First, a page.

One of the most exciting things about the onset of spring is the end of winter. By the time the seasons actually get around to changing, even the most hearty cold weather lovers have been driven to the brink of their tolerance by the scraping of plows and shovels, having remnants of that turquoise colored ice melt caked in the soles of their boots, and covering up carefully selected outfits with heavy outerwear.
Despite some notable drawbacks, like maddeningly inconsistent weather, you would be hard pressed to find many people with a negative word about spring. George Constanza’s assessment of spring, rejuvenation, rebirth, everything’s blooming, all that crap, just about sums it up perfectly. While it doesn’t take a full-fledged member of the Audubon Society to appreciate the sights of nature in Spring, all the flowers and songbirds aren’t really the main event; it’s more that they’re emblematic of what people like about Spring, which is the promise of a fresh start, and the optimism that things will be different this year, culminating in a glorious summer of non-stop enjoyment.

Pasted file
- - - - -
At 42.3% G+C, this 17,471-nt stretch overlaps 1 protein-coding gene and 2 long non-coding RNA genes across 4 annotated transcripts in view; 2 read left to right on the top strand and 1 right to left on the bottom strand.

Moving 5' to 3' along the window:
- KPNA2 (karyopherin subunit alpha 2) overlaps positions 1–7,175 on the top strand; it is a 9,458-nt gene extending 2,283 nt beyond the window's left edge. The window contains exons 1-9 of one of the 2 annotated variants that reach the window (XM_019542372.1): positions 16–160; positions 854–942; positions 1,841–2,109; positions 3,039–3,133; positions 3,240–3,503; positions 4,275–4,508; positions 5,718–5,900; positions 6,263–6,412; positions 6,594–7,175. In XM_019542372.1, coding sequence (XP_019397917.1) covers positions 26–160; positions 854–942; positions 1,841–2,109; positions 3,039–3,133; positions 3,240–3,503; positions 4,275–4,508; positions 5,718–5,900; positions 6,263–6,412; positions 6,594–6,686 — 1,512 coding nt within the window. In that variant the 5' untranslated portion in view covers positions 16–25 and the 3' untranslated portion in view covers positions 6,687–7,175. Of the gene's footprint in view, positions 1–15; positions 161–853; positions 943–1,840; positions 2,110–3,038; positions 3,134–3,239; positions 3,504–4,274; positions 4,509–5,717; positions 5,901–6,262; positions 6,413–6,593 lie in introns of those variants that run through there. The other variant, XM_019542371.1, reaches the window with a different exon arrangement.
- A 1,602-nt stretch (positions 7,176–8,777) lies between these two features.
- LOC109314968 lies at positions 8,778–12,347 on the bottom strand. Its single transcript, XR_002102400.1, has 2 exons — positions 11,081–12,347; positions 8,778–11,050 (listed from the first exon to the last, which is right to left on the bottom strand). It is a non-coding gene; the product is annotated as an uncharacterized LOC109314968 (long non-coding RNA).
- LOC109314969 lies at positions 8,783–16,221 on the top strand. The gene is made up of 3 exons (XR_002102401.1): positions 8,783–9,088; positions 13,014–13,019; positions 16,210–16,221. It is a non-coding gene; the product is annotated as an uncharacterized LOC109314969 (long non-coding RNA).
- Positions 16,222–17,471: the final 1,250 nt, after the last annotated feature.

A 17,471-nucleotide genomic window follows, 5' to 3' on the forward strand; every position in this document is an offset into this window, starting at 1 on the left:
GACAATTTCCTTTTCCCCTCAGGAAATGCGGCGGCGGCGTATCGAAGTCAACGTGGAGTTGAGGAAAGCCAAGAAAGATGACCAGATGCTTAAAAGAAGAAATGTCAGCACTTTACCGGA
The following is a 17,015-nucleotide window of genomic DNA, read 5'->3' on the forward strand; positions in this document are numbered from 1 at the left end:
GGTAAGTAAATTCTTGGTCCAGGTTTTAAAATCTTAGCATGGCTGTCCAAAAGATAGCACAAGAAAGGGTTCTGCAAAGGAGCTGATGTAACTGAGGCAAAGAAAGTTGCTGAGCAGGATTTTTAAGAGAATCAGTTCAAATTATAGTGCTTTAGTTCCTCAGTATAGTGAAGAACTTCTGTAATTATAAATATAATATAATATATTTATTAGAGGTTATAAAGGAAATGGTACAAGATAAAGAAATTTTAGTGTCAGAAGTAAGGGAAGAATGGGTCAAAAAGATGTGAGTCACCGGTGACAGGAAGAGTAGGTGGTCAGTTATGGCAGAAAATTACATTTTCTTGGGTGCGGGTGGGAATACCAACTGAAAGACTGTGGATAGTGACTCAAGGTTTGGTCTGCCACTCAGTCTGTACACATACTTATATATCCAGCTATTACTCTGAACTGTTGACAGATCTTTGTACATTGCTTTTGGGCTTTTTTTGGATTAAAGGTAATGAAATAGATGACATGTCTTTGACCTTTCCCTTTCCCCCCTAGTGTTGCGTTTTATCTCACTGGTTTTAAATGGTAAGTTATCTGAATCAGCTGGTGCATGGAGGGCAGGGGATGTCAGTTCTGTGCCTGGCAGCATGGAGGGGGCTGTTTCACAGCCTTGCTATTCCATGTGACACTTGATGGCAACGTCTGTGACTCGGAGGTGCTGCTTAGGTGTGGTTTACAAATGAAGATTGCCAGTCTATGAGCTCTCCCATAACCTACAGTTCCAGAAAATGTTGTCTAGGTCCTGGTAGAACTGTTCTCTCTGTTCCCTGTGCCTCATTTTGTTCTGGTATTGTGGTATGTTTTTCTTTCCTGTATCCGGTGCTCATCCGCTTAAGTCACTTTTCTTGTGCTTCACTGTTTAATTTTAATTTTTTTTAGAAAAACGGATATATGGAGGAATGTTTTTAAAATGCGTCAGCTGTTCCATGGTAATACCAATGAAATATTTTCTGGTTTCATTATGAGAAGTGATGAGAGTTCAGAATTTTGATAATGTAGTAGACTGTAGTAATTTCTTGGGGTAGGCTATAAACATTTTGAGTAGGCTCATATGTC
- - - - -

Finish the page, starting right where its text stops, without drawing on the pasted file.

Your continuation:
This seasonal allegory is played out on baseball diamonds every year. In February, when all the fun parts of winter have been exhausted, the news that pitchers and catchers will head off to Florida and Arizona for, essentially, the most well compensated games of catch in existence, is enough to trigger paroxysms of anticipation. As the calendar points towards opening day, in the imagination of fans, no matter how putridly a given team performed the previous season, this year is definitely the year when the fresh start of spring marks the beginning of a magnificent 162 game procession.
There’s just one problem with these scenarios though. After all that time being sequestered indoors, except when absolutely necessary, no one, in baseball or in life, is ready to hit the ground running after an extended layoff.
If you’re a professional baseball player, you’ll pack your gear and like migratory birds, make for the warm climates in exotic locales like Tempe, Mesa, Fort Myers and Dunedin, to take batting practice and field ground balls against a backdrop of palm trees and tourists. In other walks of life, how you go about honing the fundamentals is less clear cut, but no less important.
Just remember, if you’re prepared, the results of all those fungo drills, all of the sweat pouring out of rubberized sweatsuits, all of the swings with weighted bats, will be obvious from the cheap seats when it matters most. Swinging for the fences before you’re in playing shape, though? That’s just a good way to tear something. This season, be ready.